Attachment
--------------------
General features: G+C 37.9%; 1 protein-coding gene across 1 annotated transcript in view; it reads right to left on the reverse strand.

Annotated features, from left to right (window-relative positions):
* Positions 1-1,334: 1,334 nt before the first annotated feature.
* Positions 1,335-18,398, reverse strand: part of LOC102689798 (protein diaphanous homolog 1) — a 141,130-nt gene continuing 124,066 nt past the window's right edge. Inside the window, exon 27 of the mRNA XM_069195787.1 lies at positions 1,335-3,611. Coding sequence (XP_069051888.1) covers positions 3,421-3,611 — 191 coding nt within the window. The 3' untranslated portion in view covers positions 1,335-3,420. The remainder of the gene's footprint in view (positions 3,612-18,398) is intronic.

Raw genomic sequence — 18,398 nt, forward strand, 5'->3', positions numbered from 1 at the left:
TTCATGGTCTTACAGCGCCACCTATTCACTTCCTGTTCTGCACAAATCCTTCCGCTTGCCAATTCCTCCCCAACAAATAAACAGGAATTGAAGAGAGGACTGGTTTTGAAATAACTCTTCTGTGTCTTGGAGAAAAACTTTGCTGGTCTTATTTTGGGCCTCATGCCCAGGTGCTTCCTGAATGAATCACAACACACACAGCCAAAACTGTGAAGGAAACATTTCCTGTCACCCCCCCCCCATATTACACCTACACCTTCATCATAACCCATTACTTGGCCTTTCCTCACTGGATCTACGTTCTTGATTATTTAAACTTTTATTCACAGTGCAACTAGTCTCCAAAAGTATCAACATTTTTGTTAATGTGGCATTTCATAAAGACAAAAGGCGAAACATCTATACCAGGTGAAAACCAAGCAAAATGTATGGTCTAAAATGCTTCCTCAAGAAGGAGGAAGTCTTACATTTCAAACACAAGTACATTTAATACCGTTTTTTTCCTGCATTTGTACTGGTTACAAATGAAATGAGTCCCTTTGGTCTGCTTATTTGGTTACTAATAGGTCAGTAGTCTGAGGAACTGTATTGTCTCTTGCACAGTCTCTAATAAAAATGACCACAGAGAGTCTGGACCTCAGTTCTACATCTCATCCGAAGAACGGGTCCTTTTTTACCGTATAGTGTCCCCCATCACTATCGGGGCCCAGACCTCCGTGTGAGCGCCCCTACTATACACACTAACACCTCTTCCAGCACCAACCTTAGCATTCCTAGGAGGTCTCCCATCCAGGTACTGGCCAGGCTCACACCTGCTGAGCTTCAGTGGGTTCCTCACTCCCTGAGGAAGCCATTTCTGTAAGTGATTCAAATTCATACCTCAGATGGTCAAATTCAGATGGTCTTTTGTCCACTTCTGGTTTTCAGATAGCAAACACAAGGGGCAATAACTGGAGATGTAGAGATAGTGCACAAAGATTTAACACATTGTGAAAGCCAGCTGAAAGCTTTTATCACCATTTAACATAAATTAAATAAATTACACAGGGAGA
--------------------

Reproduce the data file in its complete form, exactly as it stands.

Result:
General features: G+C 37.9%; 1 protein-coding gene across 1 annotated transcript in view; it reads right to left on the reverse strand.

Annotated features, from left to right (window-relative positions):
* Positions 1-1,334: 1,334 nt before the first annotated feature.
* Positions 1,335-18,398, reverse strand: part of LOC102689798 (protein diaphanous homolog 1) — a 141,130-nt gene continuing 124,066 nt past the window's right edge. Inside the window, exon 27 of the mRNA XM_069195787.1 lies at positions 1,335-3,611. Coding sequence (XP_069051888.1) covers positions 3,421-3,611 — 191 coding nt within the window. The 3' untranslated portion in view covers positions 1,335-3,420. The remainder of the gene's footprint in view (positions 3,612-18,398) is intronic.

Raw genomic sequence — 18,398 nt, forward strand, 5'->3', positions numbered from 1 at the left:
TTCATGGTCTTACAGCGCCACCTATTCACTTCCTGTTCTGCACAAATCCTTCCGCTTGCCAATTCCTCCCCAACAAATAAACAGGAATTGAAGAGAGGACTGGTTTTGAAATAACTCTTCTGTGTCTTGGAGAAAAACTTTGCTGGTCTTATTTTGGGCCTCATGCCCAGGTGCTTCCTGAATGAATCACAACACACACAGCCAAAACTGTGAAGGAAACATTTCCTGTCACCCCCCCCCCATATTACACCTACACCTTCATCATAACCCATTACTTGGCCTTTCCTCACTGGATCTACGTTCTTGATTATTTAAACTTTTATTCACAGTGCAACTAGTCTCCAAAAGTATCAACATTTTTGTTAATGTGGCATTTCATAAAGACAAAAGGCGAAACATCTATACCAGGTGAAAACCAAGCAAAATGTATGGTCTAAAATGCTTCCTCAAGAAGGAGGAAGTCTTACATTTCAAACACAAGTACATTTAATACCGTTTTTTTCCTGCATTTGTACTGGTTACAAATGAAATGAGTCCCTTTGGTCTGCTTATTTGGTTACTAATAGGTCAGTAGTCTGAGGAACTGTATTGTCTCTTGCACAGTCTCTAATAAAAATGACCACAGAGAGTCTGGACCTCAGTTCTACATCTCATCCGAAGAACGGGTCCTTTTTTACCGTATAGTGTCCCCCATCACTATCGGGGCCCAGACCTCCGTGTGAGCGCCCCTACTATACACACTAACACCTCTTCCAGCACCAACCTTAGCATTCCTAGGAGGTCTCCCATCCAGGTACTGGCCAGGCTCACACCTGCTGAGCTTCAGTGGGTTCCTCACTCCCTGAGGAAGCCATTTCTGTAAGTGATTCAAATTCATACCTCAGATGGTCAAATTCAGATGGTCTTTTGTCCACTTCTGGTTTTCAGATAGCAAACACAAGGGGCAATAACTGGAGATGTAGAGATAGTGCACAAAGATTTAACACATTGTGAAAGCCAGCTGAAAGCTTTTATCACCATTTAACATAAATTAAATAAATTACACAGGGAGA